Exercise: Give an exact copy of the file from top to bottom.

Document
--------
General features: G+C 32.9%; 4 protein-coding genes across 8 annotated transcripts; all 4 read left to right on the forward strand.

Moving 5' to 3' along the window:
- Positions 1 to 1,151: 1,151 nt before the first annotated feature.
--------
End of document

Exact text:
General features: G+C 32.9%; 4 protein-coding genes across 8 annotated transcripts; all 4 read left to right on the forward strand.

Moving 5' to 3' along the window:
- Positions 1 to 1,151: 1,151 nt before the first annotated feature.